"In thy passages of life." Shak.

    The . . . almost incredible passage of their unbelief. South.

  8. A particular portion constituting a part of something continuous; esp., a portion of a book, speech, or musical composition; a paragraph; a clause.

    How commentators each dark passage shun. Young.

  9. Reception; currency.

    [Obs.] Sir K. Digby.
  10. A pass or en encounter; as, a passage at arms.

    No passages of love
    Betwixt us twain henceforward evermore.
    Tennyson.

  11. A movement or an evacuation of the bowels.
  12. In parliamentary proceedings: (a) The course of a proposition (bill, resolution, etc.) through the several stages of consideration and action; as, during its passage through Congress the bill was amended in both Houses. (b) The advancement of a bill or other proposition from one stage to another by an affirmative vote; esp., the final affirmative action of the body upon a proposition; hence, adoption; enactment; as, the passage of the bill to its third reading was delayed.

    "The passage of the Stamp Act." D. Hosack.

    The final question was then put upon its passage. Cushing.

    In passage, in passing; cursorily. "These . . . have been studied but in passage." Bacon. - - Middle passage, Northeast passage, Northwest passage. See under Middle, Northeast, etc. -- Of passage, passing from one place, region, or climate, to another; migratory; -- said especially of birds. "Birds of passage." Longfellow. -- Passage hawk, a hawk taken on its passage or migration. -- Passage money, money paid for conveyance of a passenger, -- usually for carrying passengers by water.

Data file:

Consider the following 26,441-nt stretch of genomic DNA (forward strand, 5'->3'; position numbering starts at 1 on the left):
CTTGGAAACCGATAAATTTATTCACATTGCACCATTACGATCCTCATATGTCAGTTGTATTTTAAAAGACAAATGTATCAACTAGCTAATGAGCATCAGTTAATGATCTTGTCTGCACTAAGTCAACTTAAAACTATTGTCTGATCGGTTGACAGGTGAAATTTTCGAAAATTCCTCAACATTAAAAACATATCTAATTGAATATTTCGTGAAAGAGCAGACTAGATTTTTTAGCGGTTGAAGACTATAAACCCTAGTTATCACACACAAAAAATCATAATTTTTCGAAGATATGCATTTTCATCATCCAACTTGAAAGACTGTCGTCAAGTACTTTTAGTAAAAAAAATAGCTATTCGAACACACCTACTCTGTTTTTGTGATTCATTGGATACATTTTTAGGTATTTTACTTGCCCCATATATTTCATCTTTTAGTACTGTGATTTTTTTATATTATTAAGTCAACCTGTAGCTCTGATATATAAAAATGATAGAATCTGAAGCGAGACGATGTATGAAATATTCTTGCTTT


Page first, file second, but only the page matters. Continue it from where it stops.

Syn. -- Vestibule; hall; corridor. See Vestibule.

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Passage

P'ASSAGE, noun

1. The act of passing or moving by land or water, or through the air or other substance; as the passage of a man or a carriage; the passage of a ship or a fowl; the passage of light or a meteor; the passage of fluids through the pores of the body, or from the glands. Clouds intercept the passage of solar rays.

2. The time of passing from one place to another. What passage had you? We had a passage of twenty five days to Havre de Grace, and of thirty eight days from England.

3. Road; way; avenue; a place where men or things may pass or be conveyed.

And with his pointed dart,

Explores the nearest passage to this heart.

4. Entrance or exit.

What! are my doors opposed against my passage?

5. Right of passing; as, to engage a passage on board a ship bound to India.

6. Occurrence; event; incident; that which happens; as a remarkable passage in the life of Newton. [See the Spanish verb, supra. This sense is obsolescent.]